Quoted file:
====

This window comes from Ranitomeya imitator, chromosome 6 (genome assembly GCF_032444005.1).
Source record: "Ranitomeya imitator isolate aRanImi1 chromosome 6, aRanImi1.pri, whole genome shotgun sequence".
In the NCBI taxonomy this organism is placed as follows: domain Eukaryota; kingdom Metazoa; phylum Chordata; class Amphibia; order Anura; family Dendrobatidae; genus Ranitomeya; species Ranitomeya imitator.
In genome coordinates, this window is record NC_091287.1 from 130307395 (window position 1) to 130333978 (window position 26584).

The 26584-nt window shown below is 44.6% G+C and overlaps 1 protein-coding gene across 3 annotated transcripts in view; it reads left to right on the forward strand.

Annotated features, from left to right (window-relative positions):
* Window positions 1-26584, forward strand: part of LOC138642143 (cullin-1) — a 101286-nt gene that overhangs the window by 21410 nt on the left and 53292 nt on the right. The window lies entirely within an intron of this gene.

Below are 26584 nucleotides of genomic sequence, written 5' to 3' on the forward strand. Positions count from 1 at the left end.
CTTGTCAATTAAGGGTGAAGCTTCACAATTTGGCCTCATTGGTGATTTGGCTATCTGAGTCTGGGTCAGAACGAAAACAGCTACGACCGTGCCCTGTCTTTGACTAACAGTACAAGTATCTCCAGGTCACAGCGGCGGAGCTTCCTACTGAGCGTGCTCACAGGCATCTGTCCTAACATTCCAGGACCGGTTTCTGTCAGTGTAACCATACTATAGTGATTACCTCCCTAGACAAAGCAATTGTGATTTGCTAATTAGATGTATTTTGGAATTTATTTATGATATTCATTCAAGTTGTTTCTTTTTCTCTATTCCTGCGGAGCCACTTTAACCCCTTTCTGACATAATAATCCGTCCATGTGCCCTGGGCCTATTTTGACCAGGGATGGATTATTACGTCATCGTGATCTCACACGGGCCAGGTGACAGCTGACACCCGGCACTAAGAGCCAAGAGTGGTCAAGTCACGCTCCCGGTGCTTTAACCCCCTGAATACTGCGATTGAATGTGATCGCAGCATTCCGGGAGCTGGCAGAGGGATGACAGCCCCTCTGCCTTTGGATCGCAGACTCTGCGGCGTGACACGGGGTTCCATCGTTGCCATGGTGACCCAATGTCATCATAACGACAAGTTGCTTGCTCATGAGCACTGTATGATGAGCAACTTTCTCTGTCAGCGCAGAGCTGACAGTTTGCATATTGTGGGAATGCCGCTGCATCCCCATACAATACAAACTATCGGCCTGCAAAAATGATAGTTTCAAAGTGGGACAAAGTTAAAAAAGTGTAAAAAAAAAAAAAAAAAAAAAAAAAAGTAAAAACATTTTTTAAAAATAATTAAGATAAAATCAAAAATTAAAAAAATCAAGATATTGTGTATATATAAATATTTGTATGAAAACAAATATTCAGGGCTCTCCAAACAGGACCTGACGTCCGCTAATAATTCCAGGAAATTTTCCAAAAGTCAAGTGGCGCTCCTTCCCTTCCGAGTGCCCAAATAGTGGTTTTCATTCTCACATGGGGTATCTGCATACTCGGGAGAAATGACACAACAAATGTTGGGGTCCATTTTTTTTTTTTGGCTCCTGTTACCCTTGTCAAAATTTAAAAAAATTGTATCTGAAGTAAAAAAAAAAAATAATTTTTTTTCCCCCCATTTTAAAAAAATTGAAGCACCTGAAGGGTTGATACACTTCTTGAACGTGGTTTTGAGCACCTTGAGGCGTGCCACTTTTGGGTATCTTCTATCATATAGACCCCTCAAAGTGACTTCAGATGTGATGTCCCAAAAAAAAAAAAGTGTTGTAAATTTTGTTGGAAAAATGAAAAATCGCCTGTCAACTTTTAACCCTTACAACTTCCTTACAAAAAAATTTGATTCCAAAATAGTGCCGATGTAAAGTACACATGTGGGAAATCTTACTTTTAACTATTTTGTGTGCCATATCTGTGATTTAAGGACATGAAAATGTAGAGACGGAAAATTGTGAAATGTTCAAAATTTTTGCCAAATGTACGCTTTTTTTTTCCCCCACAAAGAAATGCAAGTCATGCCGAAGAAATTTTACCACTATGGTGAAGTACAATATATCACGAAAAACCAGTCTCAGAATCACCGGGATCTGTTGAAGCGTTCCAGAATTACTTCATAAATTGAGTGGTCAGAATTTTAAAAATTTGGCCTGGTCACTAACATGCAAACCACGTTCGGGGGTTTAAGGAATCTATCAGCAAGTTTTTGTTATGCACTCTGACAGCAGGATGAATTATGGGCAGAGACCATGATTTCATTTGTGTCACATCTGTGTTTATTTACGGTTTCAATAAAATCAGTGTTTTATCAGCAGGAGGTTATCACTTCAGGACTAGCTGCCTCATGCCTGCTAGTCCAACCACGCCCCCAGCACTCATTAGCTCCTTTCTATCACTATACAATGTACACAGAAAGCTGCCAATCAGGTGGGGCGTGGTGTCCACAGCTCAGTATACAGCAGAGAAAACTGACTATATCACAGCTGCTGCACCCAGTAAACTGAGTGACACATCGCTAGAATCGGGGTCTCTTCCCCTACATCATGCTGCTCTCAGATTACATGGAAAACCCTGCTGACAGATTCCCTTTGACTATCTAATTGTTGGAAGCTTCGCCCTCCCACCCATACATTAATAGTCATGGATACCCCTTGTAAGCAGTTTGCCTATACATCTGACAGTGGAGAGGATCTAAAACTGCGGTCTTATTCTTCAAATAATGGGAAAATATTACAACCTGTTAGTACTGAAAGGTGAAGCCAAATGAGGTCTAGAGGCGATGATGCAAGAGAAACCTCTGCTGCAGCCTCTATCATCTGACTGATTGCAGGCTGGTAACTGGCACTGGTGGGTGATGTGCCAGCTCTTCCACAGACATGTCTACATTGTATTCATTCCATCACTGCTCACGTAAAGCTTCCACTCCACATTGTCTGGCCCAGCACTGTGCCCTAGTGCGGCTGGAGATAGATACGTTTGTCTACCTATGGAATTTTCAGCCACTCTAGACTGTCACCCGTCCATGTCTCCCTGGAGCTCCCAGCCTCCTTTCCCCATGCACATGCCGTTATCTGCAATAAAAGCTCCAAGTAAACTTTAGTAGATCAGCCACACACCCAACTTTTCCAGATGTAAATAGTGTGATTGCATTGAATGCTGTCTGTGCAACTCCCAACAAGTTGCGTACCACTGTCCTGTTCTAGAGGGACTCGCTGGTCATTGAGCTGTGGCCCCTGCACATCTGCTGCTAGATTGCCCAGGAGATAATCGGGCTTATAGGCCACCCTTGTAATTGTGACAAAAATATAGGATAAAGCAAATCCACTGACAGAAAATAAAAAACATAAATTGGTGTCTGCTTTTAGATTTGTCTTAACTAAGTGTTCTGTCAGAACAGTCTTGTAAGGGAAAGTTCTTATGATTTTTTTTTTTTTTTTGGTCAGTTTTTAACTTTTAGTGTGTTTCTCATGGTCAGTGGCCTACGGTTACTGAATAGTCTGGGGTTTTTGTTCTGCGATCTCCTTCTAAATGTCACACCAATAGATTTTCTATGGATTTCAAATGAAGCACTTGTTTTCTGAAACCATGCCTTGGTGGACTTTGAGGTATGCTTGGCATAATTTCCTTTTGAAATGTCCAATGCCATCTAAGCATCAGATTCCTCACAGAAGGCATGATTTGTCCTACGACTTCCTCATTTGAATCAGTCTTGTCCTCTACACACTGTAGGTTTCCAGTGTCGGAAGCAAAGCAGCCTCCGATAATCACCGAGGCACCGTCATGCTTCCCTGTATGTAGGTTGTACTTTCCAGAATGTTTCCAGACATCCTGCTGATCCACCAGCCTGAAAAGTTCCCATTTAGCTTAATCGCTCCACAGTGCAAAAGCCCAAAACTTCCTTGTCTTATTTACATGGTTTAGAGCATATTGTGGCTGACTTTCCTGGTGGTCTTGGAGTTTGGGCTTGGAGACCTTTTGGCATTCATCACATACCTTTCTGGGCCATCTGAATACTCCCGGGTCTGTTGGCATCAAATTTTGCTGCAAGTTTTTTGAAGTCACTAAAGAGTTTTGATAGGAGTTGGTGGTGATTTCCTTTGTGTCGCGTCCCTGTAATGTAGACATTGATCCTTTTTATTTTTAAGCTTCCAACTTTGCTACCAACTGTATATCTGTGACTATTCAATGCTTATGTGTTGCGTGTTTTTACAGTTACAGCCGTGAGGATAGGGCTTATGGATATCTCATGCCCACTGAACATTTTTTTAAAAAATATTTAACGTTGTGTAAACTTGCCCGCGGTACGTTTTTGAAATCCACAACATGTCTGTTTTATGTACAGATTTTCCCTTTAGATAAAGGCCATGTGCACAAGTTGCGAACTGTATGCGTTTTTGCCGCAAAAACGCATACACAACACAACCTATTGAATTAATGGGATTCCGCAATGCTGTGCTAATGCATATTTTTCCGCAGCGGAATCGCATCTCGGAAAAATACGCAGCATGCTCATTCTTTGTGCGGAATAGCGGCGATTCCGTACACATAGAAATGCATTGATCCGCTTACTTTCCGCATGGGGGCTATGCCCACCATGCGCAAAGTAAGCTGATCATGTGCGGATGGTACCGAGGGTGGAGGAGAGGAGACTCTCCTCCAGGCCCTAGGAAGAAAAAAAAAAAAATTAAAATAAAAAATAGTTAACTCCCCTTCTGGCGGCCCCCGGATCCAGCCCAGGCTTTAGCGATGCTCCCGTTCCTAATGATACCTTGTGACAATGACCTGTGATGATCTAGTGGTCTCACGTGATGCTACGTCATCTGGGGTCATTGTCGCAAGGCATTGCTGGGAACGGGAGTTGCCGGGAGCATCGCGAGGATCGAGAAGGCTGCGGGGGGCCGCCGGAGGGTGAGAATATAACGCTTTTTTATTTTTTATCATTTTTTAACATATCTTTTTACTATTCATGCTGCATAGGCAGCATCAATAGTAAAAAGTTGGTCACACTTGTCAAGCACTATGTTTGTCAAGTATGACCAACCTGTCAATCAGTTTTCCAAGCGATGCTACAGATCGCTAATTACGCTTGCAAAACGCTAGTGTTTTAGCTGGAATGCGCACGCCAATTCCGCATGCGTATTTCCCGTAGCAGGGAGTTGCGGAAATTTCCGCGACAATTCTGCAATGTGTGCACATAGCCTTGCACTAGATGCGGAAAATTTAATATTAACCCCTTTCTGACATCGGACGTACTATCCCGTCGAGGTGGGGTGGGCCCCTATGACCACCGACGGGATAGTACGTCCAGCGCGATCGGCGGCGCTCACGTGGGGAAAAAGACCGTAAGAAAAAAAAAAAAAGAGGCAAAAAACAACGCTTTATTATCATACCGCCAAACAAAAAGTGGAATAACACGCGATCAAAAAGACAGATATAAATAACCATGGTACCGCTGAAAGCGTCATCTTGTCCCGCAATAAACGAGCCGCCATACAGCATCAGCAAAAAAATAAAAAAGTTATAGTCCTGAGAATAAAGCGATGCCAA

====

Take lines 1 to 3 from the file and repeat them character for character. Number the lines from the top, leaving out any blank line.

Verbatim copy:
This window comes from Ranitomeya imitator, chromosome 6 (genome assembly GCF_032444005.1).
Source record: "Ranitomeya imitator isolate aRanImi1 chromosome 6, aRanImi1.pri, whole genome shotgun sequence".
In the NCBI taxonomy this organism is placed as follows: domain Eukaryota; kingdom Metazoa; phylum Chordata; class Amphibia; order Anura; family Dendrobatidae; genus Ranitomeya; species Ranitomeya imitator.